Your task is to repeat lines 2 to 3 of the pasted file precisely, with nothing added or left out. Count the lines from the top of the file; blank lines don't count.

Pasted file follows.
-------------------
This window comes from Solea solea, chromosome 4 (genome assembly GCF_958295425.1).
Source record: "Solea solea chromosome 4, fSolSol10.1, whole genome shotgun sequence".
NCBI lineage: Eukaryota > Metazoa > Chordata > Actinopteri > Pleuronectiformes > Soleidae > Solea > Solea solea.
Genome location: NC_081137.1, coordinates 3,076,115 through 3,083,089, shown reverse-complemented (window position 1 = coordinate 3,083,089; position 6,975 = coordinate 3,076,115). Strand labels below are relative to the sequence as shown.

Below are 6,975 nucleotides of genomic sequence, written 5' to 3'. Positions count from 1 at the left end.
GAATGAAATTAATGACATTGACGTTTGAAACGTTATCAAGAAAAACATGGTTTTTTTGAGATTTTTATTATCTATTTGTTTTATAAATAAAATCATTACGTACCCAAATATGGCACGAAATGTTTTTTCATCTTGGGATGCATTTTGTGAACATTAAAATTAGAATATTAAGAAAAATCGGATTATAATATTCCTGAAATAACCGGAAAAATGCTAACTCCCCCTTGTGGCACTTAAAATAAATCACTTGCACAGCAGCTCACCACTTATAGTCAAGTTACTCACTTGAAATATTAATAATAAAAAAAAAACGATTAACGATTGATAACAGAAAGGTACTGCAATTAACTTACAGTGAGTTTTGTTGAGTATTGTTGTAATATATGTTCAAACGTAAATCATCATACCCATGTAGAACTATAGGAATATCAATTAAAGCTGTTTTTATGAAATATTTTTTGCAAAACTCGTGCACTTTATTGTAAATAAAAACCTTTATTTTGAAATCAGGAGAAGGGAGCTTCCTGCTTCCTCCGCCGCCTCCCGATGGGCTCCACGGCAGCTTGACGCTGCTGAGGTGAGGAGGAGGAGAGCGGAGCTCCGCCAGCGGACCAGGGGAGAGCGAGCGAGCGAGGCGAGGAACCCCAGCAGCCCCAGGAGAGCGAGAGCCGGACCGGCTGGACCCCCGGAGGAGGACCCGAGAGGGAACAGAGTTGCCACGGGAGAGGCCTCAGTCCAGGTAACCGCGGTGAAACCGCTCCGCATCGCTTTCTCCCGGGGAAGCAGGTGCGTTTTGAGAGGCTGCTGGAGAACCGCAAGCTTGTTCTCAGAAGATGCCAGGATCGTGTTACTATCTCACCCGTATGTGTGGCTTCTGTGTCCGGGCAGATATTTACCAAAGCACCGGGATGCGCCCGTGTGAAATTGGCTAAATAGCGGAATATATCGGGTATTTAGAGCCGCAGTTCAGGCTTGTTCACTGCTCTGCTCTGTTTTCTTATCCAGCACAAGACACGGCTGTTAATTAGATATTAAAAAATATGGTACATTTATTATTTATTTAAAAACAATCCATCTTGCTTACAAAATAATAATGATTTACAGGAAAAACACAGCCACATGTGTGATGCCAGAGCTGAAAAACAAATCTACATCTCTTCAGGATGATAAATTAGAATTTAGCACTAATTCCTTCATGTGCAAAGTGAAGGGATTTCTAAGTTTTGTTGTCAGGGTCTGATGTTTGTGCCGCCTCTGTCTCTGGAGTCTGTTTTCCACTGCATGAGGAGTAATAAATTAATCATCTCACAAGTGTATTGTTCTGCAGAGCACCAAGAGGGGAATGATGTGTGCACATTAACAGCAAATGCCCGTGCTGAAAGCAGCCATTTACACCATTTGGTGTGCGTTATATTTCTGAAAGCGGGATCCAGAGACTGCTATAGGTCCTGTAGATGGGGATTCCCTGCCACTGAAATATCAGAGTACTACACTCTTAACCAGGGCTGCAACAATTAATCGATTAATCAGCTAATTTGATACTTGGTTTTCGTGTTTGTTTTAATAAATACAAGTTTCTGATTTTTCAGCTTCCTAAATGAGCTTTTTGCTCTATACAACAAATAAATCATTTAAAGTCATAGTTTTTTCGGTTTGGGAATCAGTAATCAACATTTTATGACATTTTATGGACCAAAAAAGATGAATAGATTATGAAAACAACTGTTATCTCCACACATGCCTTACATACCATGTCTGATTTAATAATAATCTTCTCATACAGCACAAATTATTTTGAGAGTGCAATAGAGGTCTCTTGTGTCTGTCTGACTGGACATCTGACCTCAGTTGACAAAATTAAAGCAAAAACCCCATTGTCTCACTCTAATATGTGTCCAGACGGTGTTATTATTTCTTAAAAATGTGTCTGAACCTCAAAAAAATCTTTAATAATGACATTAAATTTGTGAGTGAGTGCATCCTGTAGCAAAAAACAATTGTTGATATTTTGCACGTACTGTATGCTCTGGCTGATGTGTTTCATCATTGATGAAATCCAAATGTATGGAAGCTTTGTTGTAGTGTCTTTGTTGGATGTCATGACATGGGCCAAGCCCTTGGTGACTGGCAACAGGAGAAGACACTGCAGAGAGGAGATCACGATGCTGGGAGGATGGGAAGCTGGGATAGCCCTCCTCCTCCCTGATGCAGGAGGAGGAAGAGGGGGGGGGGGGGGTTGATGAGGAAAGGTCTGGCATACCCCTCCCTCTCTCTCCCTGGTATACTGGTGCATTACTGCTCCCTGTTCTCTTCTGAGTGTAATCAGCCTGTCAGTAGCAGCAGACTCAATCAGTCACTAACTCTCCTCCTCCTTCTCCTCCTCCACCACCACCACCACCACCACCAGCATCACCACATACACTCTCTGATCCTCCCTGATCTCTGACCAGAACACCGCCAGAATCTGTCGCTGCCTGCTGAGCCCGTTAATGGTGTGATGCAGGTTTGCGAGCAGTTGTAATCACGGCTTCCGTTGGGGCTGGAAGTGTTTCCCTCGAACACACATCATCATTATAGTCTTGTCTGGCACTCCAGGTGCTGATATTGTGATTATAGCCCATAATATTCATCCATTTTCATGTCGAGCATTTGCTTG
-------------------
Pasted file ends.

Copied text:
Source record: "Solea solea chromosome 4, fSolSol10.1, whole genome shotgun sequence".
NCBI lineage: Eukaryota > Metazoa > Chordata > Actinopteri > Pleuronectiformes > Soleidae > Solea > Solea solea.